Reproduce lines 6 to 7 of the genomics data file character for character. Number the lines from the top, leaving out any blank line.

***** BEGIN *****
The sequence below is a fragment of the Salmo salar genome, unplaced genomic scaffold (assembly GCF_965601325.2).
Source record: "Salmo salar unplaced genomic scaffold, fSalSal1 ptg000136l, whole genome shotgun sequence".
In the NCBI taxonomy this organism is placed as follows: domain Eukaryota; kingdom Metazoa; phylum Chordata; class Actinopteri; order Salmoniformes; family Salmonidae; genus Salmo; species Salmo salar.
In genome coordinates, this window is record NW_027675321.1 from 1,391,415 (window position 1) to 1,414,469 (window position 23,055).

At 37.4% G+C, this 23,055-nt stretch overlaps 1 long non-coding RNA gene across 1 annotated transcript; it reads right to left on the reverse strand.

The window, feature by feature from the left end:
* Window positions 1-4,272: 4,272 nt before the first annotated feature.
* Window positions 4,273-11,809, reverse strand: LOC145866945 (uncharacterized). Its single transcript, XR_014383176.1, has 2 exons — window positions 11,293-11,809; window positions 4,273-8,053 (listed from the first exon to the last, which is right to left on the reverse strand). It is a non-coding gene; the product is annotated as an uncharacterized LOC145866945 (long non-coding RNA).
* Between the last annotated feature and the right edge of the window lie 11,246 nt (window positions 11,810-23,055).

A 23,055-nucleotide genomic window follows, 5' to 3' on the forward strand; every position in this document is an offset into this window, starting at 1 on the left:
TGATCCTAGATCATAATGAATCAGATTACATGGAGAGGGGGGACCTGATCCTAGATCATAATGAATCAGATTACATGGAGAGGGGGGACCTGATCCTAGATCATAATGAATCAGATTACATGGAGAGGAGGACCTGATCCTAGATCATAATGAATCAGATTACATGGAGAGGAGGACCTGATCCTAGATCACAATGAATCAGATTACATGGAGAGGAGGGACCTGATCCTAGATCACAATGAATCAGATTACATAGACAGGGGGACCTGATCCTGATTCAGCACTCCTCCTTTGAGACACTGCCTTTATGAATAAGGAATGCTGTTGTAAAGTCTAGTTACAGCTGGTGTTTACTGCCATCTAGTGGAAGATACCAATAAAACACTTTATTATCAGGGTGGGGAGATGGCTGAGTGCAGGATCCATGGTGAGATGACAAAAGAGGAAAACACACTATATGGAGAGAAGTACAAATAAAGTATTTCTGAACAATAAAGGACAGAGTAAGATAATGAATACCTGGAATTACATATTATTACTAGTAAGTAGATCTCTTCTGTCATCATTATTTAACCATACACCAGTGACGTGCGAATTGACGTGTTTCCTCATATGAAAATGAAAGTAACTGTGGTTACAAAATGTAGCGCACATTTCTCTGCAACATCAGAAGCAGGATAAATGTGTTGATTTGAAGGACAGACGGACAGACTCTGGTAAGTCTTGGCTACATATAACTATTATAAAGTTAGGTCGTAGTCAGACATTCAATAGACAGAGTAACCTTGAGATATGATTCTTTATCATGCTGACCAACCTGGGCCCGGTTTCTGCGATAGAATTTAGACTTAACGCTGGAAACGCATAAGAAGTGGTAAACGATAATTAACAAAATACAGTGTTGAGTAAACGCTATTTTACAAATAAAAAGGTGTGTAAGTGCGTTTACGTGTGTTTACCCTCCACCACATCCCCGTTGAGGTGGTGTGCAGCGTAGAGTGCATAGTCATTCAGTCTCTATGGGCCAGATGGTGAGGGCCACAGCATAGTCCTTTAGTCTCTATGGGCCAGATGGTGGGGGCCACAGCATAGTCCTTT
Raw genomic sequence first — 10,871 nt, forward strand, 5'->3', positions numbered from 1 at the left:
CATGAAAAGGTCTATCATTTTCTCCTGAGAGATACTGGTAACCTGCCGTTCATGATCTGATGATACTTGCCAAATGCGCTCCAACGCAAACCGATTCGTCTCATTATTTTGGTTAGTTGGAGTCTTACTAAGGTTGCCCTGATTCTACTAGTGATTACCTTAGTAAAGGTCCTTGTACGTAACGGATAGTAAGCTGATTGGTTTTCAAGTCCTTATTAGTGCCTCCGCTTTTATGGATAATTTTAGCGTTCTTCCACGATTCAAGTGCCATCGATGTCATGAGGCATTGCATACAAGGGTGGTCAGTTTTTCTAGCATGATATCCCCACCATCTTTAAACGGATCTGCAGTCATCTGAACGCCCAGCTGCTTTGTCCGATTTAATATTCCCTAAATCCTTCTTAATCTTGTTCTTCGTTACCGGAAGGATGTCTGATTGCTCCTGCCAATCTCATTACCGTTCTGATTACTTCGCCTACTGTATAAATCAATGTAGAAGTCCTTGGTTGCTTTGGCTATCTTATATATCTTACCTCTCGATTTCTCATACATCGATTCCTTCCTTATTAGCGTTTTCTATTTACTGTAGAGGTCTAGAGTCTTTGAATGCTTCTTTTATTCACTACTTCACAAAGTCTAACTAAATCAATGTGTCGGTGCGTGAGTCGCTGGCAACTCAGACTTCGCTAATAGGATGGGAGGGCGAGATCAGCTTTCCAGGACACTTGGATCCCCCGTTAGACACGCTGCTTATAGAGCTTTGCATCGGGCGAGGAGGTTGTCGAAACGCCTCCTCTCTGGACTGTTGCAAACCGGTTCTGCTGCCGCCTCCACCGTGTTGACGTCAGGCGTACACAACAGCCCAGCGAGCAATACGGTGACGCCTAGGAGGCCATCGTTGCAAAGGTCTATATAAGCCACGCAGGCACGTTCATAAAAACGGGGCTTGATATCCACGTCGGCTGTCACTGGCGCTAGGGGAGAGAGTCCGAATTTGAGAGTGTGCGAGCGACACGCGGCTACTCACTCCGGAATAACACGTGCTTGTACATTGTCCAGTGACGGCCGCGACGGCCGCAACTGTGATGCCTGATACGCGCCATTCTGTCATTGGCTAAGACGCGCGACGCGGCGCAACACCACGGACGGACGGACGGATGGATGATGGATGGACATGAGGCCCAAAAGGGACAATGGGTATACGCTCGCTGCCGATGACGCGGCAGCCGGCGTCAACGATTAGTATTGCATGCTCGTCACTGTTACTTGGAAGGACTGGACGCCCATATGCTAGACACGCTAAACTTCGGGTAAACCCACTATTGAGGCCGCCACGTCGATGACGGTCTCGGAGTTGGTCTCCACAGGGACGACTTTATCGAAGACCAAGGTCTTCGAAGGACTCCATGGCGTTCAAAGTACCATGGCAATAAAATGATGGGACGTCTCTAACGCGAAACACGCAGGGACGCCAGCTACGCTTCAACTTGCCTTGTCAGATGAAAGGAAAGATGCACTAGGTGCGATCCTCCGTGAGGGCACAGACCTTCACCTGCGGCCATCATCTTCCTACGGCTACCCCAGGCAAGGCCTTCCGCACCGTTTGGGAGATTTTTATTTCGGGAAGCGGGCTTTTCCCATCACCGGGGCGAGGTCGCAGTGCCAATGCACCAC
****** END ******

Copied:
The window, feature by feature from the left end:
* Window positions 1-4,272: 4,272 nt before the first annotated feature.